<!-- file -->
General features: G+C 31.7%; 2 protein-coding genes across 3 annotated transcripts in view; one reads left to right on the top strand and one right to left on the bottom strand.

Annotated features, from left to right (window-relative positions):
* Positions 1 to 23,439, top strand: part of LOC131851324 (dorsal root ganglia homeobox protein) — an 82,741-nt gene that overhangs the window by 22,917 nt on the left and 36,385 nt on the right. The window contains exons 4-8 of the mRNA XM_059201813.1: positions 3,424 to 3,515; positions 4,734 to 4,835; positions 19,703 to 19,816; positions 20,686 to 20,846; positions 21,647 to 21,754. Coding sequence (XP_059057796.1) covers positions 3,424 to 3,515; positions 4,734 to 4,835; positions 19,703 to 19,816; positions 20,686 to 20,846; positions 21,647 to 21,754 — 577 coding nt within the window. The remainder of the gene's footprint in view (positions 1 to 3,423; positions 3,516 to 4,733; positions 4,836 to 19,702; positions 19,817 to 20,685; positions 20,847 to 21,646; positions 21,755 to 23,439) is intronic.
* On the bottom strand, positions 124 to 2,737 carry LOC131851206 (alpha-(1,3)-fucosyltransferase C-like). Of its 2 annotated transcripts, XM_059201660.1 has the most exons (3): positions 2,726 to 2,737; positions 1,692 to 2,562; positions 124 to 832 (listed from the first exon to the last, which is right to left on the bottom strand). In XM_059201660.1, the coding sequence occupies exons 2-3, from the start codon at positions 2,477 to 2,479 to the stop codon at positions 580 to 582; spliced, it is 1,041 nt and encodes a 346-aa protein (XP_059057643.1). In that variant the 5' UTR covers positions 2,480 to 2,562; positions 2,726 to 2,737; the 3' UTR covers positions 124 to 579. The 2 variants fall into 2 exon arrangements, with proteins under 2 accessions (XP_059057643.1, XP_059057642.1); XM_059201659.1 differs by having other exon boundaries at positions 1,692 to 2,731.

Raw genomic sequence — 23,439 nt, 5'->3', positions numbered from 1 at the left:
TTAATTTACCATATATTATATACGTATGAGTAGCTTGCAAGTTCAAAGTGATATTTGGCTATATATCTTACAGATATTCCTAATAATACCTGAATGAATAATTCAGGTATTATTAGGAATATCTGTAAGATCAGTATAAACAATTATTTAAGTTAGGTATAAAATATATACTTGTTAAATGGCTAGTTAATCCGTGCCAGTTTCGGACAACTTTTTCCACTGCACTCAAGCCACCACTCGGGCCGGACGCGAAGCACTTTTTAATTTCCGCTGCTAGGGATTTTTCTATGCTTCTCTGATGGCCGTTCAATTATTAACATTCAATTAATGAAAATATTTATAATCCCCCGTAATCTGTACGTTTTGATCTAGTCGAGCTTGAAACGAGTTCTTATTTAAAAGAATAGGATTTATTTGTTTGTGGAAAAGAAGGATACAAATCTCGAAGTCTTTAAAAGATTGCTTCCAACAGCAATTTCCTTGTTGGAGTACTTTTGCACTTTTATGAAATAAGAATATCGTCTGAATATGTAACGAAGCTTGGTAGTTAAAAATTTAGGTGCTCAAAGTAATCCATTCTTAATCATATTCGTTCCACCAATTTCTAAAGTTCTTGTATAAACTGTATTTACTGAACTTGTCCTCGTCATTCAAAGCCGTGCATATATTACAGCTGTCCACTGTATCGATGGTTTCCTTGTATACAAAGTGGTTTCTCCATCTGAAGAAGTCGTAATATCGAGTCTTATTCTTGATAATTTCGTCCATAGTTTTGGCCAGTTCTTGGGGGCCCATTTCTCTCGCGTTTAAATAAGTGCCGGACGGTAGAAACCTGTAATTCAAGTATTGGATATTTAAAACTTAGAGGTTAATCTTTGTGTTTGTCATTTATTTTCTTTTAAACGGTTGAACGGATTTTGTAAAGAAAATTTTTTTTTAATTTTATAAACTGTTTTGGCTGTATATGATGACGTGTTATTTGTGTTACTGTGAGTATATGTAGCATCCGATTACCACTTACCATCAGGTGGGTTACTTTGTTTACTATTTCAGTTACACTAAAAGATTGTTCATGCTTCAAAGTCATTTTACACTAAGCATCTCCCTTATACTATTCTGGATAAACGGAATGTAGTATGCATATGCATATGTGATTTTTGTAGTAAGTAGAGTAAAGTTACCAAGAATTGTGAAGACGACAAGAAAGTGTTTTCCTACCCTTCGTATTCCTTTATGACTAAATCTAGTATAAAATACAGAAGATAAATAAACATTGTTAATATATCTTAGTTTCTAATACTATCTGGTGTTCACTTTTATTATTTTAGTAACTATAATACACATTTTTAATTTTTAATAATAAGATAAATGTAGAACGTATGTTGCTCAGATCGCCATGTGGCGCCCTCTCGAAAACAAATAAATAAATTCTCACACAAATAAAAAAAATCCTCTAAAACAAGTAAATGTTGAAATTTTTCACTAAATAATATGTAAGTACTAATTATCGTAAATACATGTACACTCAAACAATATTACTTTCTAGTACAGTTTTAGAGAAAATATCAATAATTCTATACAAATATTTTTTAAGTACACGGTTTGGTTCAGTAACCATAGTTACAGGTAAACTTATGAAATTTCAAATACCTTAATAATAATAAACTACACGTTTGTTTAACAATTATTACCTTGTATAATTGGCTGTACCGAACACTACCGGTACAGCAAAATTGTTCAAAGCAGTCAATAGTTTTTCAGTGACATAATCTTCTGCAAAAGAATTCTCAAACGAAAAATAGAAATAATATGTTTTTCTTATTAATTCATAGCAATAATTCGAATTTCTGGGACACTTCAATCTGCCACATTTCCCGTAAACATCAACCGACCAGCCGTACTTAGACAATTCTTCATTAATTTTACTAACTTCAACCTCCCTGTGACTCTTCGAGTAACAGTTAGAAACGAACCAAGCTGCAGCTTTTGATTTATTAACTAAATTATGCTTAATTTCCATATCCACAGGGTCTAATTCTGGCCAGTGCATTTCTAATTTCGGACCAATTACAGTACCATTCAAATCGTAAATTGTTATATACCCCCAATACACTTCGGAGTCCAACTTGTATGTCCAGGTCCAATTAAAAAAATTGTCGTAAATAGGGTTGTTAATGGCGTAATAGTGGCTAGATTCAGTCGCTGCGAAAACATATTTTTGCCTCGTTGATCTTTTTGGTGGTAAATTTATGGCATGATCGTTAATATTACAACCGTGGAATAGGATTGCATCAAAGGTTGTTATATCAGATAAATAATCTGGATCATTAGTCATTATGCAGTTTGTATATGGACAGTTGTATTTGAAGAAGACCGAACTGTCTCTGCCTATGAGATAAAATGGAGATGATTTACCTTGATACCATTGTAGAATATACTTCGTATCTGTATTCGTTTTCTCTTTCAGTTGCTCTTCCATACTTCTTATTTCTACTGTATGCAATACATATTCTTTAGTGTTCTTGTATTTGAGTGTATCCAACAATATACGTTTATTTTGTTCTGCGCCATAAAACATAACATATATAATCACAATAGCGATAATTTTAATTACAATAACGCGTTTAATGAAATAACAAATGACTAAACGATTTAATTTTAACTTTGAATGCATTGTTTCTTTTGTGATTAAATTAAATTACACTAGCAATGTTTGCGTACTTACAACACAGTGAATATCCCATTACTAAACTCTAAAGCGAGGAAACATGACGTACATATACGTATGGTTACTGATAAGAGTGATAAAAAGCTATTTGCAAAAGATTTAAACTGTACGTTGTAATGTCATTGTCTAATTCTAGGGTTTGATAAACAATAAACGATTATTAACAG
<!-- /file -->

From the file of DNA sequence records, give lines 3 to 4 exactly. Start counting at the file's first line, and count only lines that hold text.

* Positions 1 to 23,439, top strand: part of LOC131851324 (dorsal root ganglia homeobox protein) — an 82,741-nt gene that overhangs the window by 22,917 nt on the left and 36,385 nt on the right. The window contains exons 4-8 of the mRNA XM_059201813.1: positions 3,424 to 3,515; positions 4,734 to 4,835; positions 19,703 to 19,816; positions 20,686 to 20,846; positions 21,647 to 21,754. Coding sequence (XP_059057796.1) covers positions 3,424 to 3,515; positions 4,734 to 4,835; positions 19,703 to 19,816; positions 20,686 to 20,846; positions 21,647 to 21,754 — 577 coding nt within the window. The remainder of the gene's footprint in view (positions 1 to 3,423; positions 3,516 to 4,733; positions 4,836 to 19,702; positions 19,817 to 20,685; positions 20,847 to 21,646; positions 21,755 to 23,439) is intronic.
* On the bottom strand, positions 124 to 2,737 carry LOC131851206 (alpha-(1,3)-fucosyltransferase C-like). Of its 2 annotated transcripts, XM_059201660.1 has the most exons (3): positions 2,726 to 2,737; positions 1,692 to 2,562; positions 124 to 832 (listed from the first exon to the last, which is right to left on the bottom strand). In XM_059201660.1, the coding sequence occupies exons 2-3, from the start codon at positions 2,477 to 2,479 to the stop codon at positions 580 to 582; spliced, it is 1,041 nt and encodes a 346-aa protein (XP_059057643.1). In that variant the 5' UTR covers positions 2,480 to 2,562; positions 2,726 to 2,737; the 3' UTR covers positions 124 to 579. The 2 variants fall into 2 exon arrangements, with proteins under 2 accessions (XP_059057643.1, XP_059057642.1); XM_059201659.1 differs by having other exon boundaries at positions 1,692 to 2,731.